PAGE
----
The Silence of God

February 25, 2018

 

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A Homily for Lent 2

All Saints Anglican Church, Prescott, AZ

 

Text: Psalm 30

 

Let the Words of my mouth and the mediation of my heart be always acceptable in thy sight, O Lord my strength and my redeemer. Amen.

 

            Over my years as a Christian my fondness and appreciation of the Psalter has only grown. In the psalms we find words for nearly every occasion. Comfort in pain, love in loneliness, solace in anger, joy to add to our delight, and peace in the tumult. If I haven’t pointed it out to you yet, take your prayer book and in the very front, on the page marked with Roman Numeral nine, there you will find a list of 28 different uses for psalms, whether it be for devotion at Holy Communion, for peace, about God’s mercy, sovereignty or wisdom, there is probably a psalms there for your season. Let that page become a friend for all seasons of your life, to direct you when you need a little help.

            The thing I appreciate the most about the psalms is that the psalter is the oldest prayer book. It is the oldest collection of hymns of praise, lament, and heartfelt prayers. Whether it be David’s crying out for mercy in Psalm 51, the reminder that God is a good shepherd in Psalm 23, the cry of Christ on the cross in Psalm 22, or the calling out of joy in Psalm 66, the psalms are full of the emotions of life. They have been read, sung, and prayed for millenniums. There is a goodness in the steadfastness of their use, there is a solidity and comfort in knowing that your voice is not the first to cry out those words, nor will it be the last.

            Yet the Psalms aren’t there just to be words to be echoed throughout the generations. Although it is good to pray them with regularity, and that is why the praying of the Psalms is a daily part of the Anglican prayer life. They are as much a part of scripture as the Pentateuch, the Histories, the other wisdom literature, the prophets, the gospels, the Epistles, and the book of Revelation. They are as much a part of the inspired word of God, there for our good learning and edification. So, although we pray them day in and day out, they are also there so that we can delve deeper into the character of God, and learn who He is and who we are in Him.

            For a moment, I want to digress and say – if you do not have a prayer book and would like one, please let me know. I am certain I can find one for you somewhere around here that you can have, it may be a little well worn, but that’s okay, and if you’d like to purchase a nicer one I can give you the name of a few companies that sell them.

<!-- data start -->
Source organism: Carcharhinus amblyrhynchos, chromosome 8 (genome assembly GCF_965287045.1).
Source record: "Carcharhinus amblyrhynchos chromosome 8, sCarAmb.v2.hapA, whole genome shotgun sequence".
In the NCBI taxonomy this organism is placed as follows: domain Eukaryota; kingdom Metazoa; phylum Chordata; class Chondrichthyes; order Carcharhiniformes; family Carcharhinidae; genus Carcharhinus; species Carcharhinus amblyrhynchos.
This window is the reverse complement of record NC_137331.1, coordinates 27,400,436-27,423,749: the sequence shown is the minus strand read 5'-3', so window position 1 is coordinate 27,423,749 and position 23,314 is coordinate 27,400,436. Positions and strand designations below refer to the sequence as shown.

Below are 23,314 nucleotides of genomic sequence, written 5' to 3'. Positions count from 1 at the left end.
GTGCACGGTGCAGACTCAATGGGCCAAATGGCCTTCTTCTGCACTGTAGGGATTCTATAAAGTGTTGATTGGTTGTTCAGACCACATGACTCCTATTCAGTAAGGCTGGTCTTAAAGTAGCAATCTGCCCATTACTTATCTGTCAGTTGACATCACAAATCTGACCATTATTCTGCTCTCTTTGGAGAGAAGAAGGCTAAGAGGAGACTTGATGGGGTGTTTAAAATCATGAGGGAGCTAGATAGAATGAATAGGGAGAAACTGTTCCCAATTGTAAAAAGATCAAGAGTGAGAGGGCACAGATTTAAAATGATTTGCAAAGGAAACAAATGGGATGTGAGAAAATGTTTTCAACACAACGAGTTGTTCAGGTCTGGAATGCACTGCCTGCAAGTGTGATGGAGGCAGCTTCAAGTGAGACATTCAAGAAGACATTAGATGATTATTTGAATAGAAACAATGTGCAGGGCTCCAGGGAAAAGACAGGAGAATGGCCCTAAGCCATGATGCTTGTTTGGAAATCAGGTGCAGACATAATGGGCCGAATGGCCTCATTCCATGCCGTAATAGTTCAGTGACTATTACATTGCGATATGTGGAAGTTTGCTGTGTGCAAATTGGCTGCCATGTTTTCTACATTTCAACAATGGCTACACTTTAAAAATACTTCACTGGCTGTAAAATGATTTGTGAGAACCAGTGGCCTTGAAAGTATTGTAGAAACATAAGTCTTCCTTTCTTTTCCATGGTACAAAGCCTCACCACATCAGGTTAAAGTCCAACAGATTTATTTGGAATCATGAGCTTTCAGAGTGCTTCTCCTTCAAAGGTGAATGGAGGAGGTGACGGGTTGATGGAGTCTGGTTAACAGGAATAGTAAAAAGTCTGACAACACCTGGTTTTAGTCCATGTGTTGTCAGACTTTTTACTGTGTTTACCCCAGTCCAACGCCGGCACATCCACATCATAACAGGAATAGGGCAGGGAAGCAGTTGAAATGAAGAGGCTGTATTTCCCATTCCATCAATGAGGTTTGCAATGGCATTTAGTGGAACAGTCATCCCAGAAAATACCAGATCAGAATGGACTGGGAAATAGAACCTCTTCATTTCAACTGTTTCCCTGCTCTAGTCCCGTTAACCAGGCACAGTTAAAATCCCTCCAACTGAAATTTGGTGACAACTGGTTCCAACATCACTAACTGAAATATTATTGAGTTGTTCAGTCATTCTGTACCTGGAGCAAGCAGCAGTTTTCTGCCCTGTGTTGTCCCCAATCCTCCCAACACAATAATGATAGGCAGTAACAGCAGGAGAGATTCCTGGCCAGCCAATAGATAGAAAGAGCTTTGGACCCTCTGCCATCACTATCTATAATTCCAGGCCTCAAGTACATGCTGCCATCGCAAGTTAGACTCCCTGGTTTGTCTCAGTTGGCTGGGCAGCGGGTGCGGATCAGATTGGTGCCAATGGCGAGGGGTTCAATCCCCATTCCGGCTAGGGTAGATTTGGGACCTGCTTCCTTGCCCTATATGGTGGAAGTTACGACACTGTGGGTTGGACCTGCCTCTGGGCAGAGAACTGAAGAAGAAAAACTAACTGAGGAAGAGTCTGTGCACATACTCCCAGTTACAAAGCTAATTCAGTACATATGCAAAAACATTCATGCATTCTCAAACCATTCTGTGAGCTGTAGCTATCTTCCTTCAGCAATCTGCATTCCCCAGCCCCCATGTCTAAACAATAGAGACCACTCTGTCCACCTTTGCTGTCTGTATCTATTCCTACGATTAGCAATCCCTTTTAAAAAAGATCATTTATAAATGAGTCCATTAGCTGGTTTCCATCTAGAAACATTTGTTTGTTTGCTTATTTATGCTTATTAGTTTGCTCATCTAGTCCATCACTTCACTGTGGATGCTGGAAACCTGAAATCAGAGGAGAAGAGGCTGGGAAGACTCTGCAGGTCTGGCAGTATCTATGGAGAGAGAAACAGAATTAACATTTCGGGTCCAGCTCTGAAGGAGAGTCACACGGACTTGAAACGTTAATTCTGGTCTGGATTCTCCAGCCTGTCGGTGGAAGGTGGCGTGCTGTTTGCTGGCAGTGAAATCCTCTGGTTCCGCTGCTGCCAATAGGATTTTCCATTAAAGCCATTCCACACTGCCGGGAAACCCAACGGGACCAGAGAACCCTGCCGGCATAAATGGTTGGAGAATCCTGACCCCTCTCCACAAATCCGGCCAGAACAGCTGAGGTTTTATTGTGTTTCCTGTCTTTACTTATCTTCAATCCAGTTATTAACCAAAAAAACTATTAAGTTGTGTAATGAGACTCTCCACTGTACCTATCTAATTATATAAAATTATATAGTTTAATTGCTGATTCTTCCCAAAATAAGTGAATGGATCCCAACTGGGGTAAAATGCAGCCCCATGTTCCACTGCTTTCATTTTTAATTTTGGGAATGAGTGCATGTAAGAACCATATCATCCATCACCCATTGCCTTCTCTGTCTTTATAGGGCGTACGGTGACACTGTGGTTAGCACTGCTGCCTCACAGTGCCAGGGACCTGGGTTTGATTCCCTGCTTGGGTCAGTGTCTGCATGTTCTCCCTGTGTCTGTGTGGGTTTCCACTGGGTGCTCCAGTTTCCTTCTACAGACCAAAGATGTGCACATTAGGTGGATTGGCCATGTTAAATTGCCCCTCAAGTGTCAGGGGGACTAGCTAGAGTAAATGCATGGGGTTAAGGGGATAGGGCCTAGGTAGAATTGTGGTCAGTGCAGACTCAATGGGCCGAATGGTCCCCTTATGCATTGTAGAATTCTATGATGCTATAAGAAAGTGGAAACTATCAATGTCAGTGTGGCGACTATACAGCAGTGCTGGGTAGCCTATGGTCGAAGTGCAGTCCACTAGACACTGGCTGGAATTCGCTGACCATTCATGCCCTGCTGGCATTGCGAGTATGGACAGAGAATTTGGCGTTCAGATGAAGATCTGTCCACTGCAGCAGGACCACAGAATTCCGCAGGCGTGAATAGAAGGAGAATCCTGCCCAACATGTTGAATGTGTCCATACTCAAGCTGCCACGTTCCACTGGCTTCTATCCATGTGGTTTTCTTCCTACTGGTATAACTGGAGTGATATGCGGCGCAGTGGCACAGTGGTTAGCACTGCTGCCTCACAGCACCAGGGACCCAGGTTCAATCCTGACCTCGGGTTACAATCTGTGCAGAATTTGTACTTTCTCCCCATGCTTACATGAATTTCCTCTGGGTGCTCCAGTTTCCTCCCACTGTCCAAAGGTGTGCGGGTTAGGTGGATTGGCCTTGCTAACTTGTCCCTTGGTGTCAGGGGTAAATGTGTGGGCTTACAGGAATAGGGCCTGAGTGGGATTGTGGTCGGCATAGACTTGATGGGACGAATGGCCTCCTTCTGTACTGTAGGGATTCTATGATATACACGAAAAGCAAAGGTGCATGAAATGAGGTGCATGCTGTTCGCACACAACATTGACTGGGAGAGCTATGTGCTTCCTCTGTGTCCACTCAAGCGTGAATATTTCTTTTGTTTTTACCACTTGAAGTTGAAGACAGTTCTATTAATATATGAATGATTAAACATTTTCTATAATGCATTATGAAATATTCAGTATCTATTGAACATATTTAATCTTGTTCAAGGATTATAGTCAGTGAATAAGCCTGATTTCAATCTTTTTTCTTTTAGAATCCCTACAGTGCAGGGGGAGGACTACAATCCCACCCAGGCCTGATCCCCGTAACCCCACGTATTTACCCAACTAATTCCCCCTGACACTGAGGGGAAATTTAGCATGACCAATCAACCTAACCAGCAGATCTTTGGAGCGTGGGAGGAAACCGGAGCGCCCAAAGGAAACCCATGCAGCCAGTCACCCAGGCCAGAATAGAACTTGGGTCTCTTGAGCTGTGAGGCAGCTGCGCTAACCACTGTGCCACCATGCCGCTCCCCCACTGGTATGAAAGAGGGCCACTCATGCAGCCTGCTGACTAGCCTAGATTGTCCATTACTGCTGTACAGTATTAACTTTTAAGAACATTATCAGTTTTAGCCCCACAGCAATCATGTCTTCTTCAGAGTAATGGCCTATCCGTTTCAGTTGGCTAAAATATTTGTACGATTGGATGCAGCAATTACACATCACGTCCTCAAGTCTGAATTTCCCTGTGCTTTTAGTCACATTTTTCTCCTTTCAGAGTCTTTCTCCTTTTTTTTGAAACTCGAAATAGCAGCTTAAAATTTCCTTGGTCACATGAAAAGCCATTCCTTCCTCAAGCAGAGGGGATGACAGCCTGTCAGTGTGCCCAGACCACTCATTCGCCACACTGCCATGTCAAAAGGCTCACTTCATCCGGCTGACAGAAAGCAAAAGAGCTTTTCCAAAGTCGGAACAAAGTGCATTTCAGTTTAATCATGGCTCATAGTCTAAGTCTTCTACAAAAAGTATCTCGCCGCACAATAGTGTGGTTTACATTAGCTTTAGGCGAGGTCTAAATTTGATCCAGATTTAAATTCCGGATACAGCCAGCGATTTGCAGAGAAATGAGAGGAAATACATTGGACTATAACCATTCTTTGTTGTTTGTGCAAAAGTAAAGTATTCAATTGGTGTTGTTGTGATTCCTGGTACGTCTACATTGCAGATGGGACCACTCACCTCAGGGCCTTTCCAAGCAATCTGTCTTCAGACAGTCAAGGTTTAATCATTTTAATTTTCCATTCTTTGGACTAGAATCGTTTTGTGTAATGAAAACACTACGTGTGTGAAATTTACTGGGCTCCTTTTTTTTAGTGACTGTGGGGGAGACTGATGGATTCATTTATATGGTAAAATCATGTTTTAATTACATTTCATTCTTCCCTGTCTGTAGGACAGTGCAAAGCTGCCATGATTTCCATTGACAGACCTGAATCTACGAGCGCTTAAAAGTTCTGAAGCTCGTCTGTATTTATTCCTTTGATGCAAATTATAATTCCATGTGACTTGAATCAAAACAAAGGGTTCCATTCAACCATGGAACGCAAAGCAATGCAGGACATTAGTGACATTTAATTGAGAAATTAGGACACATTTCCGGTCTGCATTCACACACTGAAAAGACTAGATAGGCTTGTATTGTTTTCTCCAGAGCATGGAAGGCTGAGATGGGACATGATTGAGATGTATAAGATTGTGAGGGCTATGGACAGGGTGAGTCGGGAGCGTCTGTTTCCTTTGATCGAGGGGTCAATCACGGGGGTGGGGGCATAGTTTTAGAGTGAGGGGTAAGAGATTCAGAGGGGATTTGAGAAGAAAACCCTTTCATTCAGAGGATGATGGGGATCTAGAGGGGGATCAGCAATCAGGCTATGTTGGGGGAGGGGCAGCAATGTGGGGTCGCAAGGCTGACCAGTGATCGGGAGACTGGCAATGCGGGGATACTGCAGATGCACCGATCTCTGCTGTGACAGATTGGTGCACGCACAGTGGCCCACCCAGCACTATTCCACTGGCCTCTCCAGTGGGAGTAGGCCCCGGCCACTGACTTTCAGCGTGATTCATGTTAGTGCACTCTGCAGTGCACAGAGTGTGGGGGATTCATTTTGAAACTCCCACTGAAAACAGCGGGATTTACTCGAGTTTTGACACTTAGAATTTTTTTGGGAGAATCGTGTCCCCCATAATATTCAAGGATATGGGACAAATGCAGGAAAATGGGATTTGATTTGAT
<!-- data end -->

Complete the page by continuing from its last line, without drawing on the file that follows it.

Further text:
With the understanding that the Psalms are God-breathed and worthy of study in mind we turn to Psalm 30, the first Psalm we prayed this morning. The structure of this Psalm is of interest, it goes a high, a low, and back to a high. For, we start out with happiness, then we go into sorrow, and finally go to joy. It is better to classify the beginning as happiness, and the end as biblical joy.

            There is a difference between happiness and biblical joy. Happiness is created by our circumstances. Happiness says “my circumstances are good, my heart will be glad.” In fact the word happiness shares its root with the word happenstance. Happiness is arbitrary, it comes and it goes just as good times and bad come and go. Biblical joy on the other hand says that “God is good, therefore my heart will be glad regardless of my circumstances.” Do you see the difference here? Happiness is based on what is happening in your life, Joy is based in our relationship with the Lord.

As Christians, we are called to strive for biblical joy, for in that joy we have a peace that brings us through the lightest of times and the darkest of times. In that joy we remember that God is the Lord, and He is good, regardless of our circumstances.

            So we begin with the reminder of the good times. Through verse six the Psalmist sings praises to the Lord for his goodness. From time to time we get hints that perhaps things aren’t perfect, but the Psalmist has faith that the Lord will seem him through. He even seems to have a little hubris in verse six, perhaps thinking that things will never go bad.

            We all have memories of times of great joy – times we think, perhaps this happiness will last forever. Perhaps it was your wedding day, or the birth of your child, or finally landing that coveted job. Perhaps it was something simpler. For me, one vivid night remains consistently in my memory. It was the night before a hurricane in Maine. It was the last dinner with a group of students I had spent the summer mentoring, loving, and guiding. We laughed, we ate dinner, we drank wine. We reminisced about the summer, recalling the loving kindness of our Lord. It was a simple night, and it was a very good night. Perhaps you have had nights like these as well and you know what I am referring to.

            But when we take up the cross of Christ we are not promised a life full of good nights and laughter, though they will certainly come. We are not promised that every day will be full of sunshine, though I pray you will have plenty. For although it is easy to say with the psalmist – “thou, Lord of thy goodness, has made my hill so strong!” We are reminded too of Christ’s hill, and that we too are called to be crucified with Christ. We are reminded that all of us who have taken up the cross of Christ to follow him that that it is a costly thing to do. We are reminded that Christ promised to all of those who follow him that we will face hardship.